• A California company seeks a bilingual clinical research coordinator to recruit candidates for clinical research studies, verify consent and ensure that all regulations are followed and required paperwork is submitted. This person should have at least three years experience as a clinical research coordinator.
  • A New York hospital seeks a clinical research coordinator to secure and deliver study specimens, collect and record study data, assist in grant preparation and obtain informed consent from participants. This person should have a bachelor's degree in a closely related field.
  • A New York university seeks a clinical research coordinator in cellular physiology and immunology. This individual will create study protocols, train hospital staff and prepare study documentation for the institutional review board. Candidate must have previous nursing and clinical research coordination experience and skill with Microsoft Word and Excel programs.
  • A Florida research company seeks a clinical research coordinator with a bachelor's degree and certification through the Association of Clinical Research Professionals (ACRP). This individual will obtain informed consent, prepare for patient visits, recruit patients and conduct clinical trials. He or she will also attend meetings and work with the clinical research associate when necessary.

How to Stand Out from the Crowd

The BLS points out that professional certification can demonstrate that you have the knowledge and skills for the job. The ACRP offers a clinical research coordinator certification with two options for qualification. You must either possess a bachelor's degree or a registered nurse credential and complete 3,000 hours of work experience, or a high school diploma and complete 4,500 hours of work experience. If you meet these criteria, you must then complete a written exam covering topics like product management, protocols, safety, trial management and trial oversight.

Alternative Careers

Registered Nurse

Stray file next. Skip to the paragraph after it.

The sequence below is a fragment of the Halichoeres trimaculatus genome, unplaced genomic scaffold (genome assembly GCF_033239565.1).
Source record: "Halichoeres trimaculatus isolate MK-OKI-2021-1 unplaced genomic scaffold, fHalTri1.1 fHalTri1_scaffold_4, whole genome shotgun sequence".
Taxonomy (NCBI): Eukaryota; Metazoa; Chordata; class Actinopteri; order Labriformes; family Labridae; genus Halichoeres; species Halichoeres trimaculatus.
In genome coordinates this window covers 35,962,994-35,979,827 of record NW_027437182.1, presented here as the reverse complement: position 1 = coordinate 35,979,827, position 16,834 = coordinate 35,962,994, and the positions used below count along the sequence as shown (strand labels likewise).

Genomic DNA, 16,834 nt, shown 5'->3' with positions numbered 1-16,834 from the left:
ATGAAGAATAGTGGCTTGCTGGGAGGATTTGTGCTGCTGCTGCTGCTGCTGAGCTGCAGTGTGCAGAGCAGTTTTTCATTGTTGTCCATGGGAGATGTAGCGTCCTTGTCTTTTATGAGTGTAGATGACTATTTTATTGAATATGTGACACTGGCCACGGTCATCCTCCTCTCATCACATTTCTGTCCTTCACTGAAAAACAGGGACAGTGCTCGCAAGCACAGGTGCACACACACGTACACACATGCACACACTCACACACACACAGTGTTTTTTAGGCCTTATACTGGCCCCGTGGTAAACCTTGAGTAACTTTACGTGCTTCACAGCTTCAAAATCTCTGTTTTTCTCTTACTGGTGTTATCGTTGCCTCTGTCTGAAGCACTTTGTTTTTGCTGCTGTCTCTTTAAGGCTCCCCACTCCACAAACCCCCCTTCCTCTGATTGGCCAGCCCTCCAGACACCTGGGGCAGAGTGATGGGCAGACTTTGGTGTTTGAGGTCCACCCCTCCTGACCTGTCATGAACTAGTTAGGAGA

If you know the medical field is for you, but you don't want to work in clinical research, you could consider becoming a registered nurse. The BLS notes you can prepare for a nursing career with an associate degree, although many colleges offer a Bachelor of Science in Nursing. After completing your education, you'll need to pass the NCLEX-RN in order to become licensed. Employment of registered nurses is expected to increase 26% between 2010 and 2020. The median annual wage for a registered nurse in May 2011 was $66,000. A nurse may work any shift, including nights and weekends, and must be available to work on short notice if on-call.

Medical Scientist

If you'd like to conduct your own medical research, you could become a medical scientist. You'd earn more money, however you also typically need a Ph.D. or professional degree. Many medical scientists work for the federal government or research universities; others work in private industry. The medical science field is expected to see a rapid rate of employment of 36% between 2010 and 2020 for medical scientists, excluding epidemiologists. These professionals earned a median annual salary of about $76,000 as of March 2011.

Popular Schools

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Kaplan University

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Regent University

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American National University

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  • Phlebotomy - Diploma

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College of Health Care Professions

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South University

  • Healthcare Administration (MBA)
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The George Washington University

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Grand Canyon University